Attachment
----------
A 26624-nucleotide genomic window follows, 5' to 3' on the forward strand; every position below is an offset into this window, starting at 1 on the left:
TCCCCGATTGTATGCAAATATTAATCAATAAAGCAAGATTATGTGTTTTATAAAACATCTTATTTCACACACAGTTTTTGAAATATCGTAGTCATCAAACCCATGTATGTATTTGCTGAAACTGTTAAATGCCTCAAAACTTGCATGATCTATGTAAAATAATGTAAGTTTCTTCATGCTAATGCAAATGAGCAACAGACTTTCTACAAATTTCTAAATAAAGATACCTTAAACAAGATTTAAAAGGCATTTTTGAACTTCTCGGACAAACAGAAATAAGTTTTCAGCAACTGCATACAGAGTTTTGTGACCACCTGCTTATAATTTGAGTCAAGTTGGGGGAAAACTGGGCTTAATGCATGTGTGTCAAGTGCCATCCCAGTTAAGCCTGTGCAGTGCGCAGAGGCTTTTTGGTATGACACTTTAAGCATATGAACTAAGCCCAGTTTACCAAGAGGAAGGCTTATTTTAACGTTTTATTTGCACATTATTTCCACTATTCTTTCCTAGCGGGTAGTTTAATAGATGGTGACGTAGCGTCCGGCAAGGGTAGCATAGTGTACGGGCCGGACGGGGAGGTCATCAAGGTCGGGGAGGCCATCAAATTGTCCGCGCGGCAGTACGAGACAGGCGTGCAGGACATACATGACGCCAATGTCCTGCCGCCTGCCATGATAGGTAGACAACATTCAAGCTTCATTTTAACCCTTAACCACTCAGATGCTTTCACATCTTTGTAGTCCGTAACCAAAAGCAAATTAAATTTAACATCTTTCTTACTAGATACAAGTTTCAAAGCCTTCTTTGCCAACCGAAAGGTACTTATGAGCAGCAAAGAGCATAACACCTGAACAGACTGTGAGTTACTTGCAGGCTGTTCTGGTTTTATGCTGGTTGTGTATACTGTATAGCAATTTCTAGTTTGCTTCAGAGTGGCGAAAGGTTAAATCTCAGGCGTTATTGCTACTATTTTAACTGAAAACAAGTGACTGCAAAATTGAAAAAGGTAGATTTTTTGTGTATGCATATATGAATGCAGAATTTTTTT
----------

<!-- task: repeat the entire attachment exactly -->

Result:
A 26624-nucleotide genomic window follows, 5' to 3' on the forward strand; every position below is an offset into this window, starting at 1 on the left:
TCCCCGATTGTATGCAAATATTAATCAATAAAGCAAGATTATGTGTTTTATAAAACATCTTATTTCACACACAGTTTTTGAAATATCGTAGTCATCAAACCCATGTATGTATTTGCTGAAACTGTTAAATGCCTCAAAACTTGCATGATCTATGTAAAATAATGTAAGTTTCTTCATGCTAATGCAAATGAGCAACAGACTTTCTACAAATTTCTAAATAAAGATACCTTAAACAAGATTTAAAAGGCATTTTTGAACTTCTCGGACAAACAGAAATAAGTTTTCAGCAACTGCATACAGAGTTTTGTGACCACCTGCTTATAATTTGAGTCAAGTTGGGGGAAAACTGGGCTTAATGCATGTGTGTCAAGTGCCATCCCAGTTAAGCCTGTGCAGTGCGCAGAGGCTTTTTGGTATGACACTTTAAGCATATGAACTAAGCCCAGTTTACCAAGAGGAAGGCTTATTTTAACGTTTTATTTGCACATTATTTCCACTATTCTTTCCTAGCGGGTAGTTTAATAGATGGTGACGTAGCGTCCGGCAAGGGTAGCATAGTGTACGGGCCGGACGGGGAGGTCATCAAGGTCGGGGAGGCCATCAAATTGTCCGCGCGGCAGTACGAGACAGGCGTGCAGGACATACATGACGCCAATGTCCTGCCGCCTGCCATGATAGGTAGACAACATTCAAGCTTCATTTTAACCCTTAACCACTCAGATGCTTTCACATCTTTGTAGTCCGTAACCAAAAGCAAATTAAATTTAACATCTTTCTTACTAGATACAAGTTTCAAAGCCTTCTTTGCCAACCGAAAGGTACTTATGAGCAGCAAAGAGCATAACACCTGAACAGACTGTGAGTTACTTGCAGGCTGTTCTGGTTTTATGCTGGTTGTGTATACTGTATAGCAATTTCTAGTTTGCTTCAGAGTGGCGAAAGGTTAAATCTCAGGCGTTATTGCTACTATTTTAACTGAAAACAAGTGACTGCAAAATTGAAAAAGGTAGATTTTTTGTGTATGCATATATGAATGCAGAATTTTTTT